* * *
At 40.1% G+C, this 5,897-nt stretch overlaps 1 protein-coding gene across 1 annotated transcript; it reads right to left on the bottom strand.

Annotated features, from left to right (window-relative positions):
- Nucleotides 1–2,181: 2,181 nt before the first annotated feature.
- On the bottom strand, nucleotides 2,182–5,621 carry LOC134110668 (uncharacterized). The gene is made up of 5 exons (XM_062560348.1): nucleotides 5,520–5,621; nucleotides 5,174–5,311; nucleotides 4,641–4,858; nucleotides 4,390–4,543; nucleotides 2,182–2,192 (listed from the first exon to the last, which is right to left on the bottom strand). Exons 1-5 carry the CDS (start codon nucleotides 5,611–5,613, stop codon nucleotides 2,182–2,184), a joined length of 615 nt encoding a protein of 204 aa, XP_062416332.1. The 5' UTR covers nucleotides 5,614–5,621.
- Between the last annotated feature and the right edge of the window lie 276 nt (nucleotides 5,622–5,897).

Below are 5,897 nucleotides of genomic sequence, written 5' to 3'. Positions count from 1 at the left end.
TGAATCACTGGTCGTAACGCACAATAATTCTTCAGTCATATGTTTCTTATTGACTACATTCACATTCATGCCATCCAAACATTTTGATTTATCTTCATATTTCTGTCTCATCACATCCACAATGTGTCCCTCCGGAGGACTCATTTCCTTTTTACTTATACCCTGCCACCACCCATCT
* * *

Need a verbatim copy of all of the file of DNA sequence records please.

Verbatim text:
At 40.1% G+C, this 5,897-nt stretch overlaps 1 protein-coding gene across 1 annotated transcript; it reads right to left on the bottom strand.

Annotated features, from left to right (window-relative positions):
- Nucleotides 1–2,181: 2,181 nt before the first annotated feature.
- On the bottom strand, nucleotides 2,182–5,621 carry LOC134110668 (uncharacterized). The gene is made up of 5 exons (XM_062560348.1): nucleotides 5,520–5,621; nucleotides 5,174–5,311; nucleotides 4,641–4,858; nucleotides 4,390–4,543; nucleotides 2,182–2,192 (listed from the first exon to the last, which is right to left on the bottom strand). Exons 1-5 carry the CDS (start codon nucleotides 5,611–5,613, stop codon nucleotides 2,182–2,184), a joined length of 615 nt encoding a protein of 204 aa, XP_062416332.1. The 5' UTR covers nucleotides 5,614–5,621.
- Between the last annotated feature and the right edge of the window lie 276 nt (nucleotides 5,622–5,897).

Below are 5,897 nucleotides of genomic sequence, written 5' to 3'. Positions count from 1 at the left end.
TGAATCACTGGTCGTAACGCACAATAATTCTTCAGTCATATGTTTCTTATTGACTACATTCACATTCATGCCATCCAAACATTTTGATTTATCTTCATATTTCTGTCTCATCACATCCACAATGTGTCCCTCCGGAGGACTCATTTCCTTTTTACTTATACCCTGCCACCACCCATCT